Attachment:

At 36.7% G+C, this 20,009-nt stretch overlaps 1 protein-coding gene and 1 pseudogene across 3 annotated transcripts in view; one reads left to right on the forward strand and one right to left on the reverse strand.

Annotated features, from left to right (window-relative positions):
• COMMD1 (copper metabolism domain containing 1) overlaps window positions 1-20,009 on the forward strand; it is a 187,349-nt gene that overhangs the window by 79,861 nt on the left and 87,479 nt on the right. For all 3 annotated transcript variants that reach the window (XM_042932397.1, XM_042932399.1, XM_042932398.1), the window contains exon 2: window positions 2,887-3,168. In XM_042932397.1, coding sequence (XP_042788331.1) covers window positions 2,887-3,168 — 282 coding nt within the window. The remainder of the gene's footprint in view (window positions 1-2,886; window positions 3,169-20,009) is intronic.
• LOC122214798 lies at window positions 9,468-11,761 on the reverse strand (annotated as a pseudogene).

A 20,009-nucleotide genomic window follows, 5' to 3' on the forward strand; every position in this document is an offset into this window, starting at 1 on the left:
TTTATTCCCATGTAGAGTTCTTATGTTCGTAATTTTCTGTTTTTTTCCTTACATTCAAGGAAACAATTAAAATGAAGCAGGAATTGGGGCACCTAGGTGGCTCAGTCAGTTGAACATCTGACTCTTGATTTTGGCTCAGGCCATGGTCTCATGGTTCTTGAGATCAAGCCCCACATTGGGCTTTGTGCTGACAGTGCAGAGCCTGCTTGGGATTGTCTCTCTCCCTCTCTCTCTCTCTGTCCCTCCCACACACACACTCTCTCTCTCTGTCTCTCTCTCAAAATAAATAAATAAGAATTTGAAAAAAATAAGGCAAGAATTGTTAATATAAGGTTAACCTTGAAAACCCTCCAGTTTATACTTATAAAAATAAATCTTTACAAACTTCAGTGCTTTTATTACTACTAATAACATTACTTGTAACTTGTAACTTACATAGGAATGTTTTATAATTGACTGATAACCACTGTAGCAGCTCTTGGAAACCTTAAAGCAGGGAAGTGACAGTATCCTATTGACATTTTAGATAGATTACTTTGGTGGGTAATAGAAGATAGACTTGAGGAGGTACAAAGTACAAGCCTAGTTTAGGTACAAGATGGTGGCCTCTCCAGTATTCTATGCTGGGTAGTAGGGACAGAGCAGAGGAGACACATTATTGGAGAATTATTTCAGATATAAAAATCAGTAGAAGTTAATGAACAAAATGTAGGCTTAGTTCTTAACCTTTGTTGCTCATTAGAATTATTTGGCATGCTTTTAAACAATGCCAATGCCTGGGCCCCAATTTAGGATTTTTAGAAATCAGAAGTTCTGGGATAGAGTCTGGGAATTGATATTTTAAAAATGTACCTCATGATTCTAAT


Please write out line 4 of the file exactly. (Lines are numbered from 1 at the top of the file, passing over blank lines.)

• LOC122214798 lies at window positions 9,468-11,761 on the reverse strand (annotated as a pseudogene).